Beyond a doubt, spending time in nature, especially among trees, improves health. The New York State Department of Environmental Conservation cites nearly 30 studies that link spending time in nature to:

1. Stronger immunity

2. Lowered blood pressure

3. Less stress

4. Better mood, with less depression and/or anxiety

5. Better focus, even in children with ADHD

6. Faster healing

7. More energy

8. Better sleep

Florence Williams, author of the Nature Fix, says in a TEDx Talk: “Nature has superpowers for us. There’s even a dose effect,” with more time in nature resulting in increasingly powerful health benefits.

Most of us miss out on the nature cure. A study sponsored by the U.S. Environmental Protection Agency reports that Americans spend 93 percent of their lives indoors or in a car. Only 10 percent of American teens spend any time outside daily, according to a survey by the Nature Conservancy. On average, young children in the U.S. get just four to seven minutes of unstructured outdoor play per day.

So how do we get more time in nature?

Several times a week, gift yourself with 15 minutes or more outside in nature – sitting, walking, biking, kayaking, etc. In a study led by Yoshifumi Miyazaki at Chiba University, people who walked in a forest for just 15 minutes showed a 16 percent decrease in the stress hormone cortisol, a 2 percent drop in blood pressure, and a 4 percent drop in heart rate; the control group that walked in the city center did not experience such health benefits. Also, as often as possible, take up “forest bathing” by sitting in a wooded park for two hours simply being with nature and taking it in through the five senses.

Another idea is to go camping for three days. This is the preferred method for cognitive psychology David Strayer, who took Outward Bound participants out for three days of wilderness backpacking. In Strayer’s study, participants performed 50 percent better on creative problem-solving tasks after the trip. Japanese researchers also studied the three-day effect. Participants who vacationed for three days in nature had a 40 percent increase in immune cells called killer cells; the control group that vacationed in the city did not.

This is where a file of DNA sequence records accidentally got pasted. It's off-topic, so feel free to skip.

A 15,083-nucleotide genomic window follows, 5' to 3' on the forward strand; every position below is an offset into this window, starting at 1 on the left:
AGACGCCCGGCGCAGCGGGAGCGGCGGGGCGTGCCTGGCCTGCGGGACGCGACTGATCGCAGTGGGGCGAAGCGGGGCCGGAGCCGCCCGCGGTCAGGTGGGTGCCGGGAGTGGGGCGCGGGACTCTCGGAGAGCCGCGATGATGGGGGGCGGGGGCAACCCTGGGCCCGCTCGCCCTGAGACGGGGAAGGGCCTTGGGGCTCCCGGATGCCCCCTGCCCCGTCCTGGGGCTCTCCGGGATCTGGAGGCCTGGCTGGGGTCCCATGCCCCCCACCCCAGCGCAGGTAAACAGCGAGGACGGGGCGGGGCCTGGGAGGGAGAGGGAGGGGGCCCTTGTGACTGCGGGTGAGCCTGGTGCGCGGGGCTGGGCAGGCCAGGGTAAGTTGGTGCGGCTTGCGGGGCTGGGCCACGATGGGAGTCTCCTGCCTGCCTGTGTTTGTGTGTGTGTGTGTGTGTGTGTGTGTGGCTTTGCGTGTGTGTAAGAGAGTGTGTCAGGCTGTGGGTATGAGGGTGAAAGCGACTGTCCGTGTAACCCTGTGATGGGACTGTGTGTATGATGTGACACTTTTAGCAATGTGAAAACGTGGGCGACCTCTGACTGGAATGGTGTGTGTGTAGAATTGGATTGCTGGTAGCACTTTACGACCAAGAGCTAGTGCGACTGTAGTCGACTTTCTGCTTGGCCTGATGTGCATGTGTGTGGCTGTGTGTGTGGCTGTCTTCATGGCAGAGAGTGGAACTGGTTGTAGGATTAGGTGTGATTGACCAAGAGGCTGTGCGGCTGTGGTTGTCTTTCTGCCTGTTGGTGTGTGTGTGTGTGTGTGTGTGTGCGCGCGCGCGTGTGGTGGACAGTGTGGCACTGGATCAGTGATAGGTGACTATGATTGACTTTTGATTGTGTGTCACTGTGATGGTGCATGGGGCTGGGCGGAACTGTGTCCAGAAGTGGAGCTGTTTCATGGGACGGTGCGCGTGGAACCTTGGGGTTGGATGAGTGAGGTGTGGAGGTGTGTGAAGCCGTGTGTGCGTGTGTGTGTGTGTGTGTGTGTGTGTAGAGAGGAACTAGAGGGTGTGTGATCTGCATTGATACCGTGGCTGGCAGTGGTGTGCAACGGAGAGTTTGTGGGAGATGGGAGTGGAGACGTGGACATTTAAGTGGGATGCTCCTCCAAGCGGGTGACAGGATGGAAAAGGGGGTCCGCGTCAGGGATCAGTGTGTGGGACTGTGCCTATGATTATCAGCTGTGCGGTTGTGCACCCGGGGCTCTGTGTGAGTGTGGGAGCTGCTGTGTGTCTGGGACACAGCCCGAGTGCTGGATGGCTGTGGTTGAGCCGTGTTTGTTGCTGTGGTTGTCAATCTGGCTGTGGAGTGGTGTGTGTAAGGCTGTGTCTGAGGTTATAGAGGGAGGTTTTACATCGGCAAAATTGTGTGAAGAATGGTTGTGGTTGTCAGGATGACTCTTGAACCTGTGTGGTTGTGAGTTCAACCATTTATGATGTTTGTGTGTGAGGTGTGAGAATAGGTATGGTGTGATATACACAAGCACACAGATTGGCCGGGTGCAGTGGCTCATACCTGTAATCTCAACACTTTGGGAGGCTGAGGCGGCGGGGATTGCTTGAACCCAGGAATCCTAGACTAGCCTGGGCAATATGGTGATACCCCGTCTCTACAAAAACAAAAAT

Williams suggests enrolling your kids in outdoors camps or outdoors after-school programs and giving kids unstructured outside playtime. Walk the dog as a family, and go on picnics, sunset walks, stargazing expeditions and other nature adventures together. She also encourages people to plan regular outdoors activities with friends.

Safety Tips

When out in nature, to stay safe and comfortable, you’ll want to:

1. Take enough water and snacks.

2. Check the weather and plan around it. The American Council on Exercise advises healthy adults to avoid exercising outside when the heat stress index (which takes into consideration both temperature and humidity) hits 90° F – lower for the elderly or the heat susceptible. Instead, go outside early in the morning or in the evening. Also, know the symptoms of heat illness.

3. Bring a friend, or tell someone where you are going and take a cell phone with you, advises the Nature Conservancy.

4. Wear sunscreen and a hat.

5. Dress appropriately. Consider light-colored clothing and appropriate footwear, advises the Nature Conservancy, along with long sleeves and, to ward off ticks, long pants tucked into socks when going into wooded or grassy areas. Also, consider using insect repellent.

6. Respect nature. Stay on trails, watch for wildlife, keep a safe distance from wildlife, control pets and pack out your trash.

7. Follow these tips for safe camping.

Henry David Thoreau wrote, "I think that I cannot preserve my health and spirits, unless I spend four hours a day at least — and it is commonly more than that — sauntering through the woods and over the hills and fields, absolutely free from all worldly engagements.”

To the extent you’re able to, take time to explore nature regularly. Your health will thank you.


[KR1]Link to sunscreen article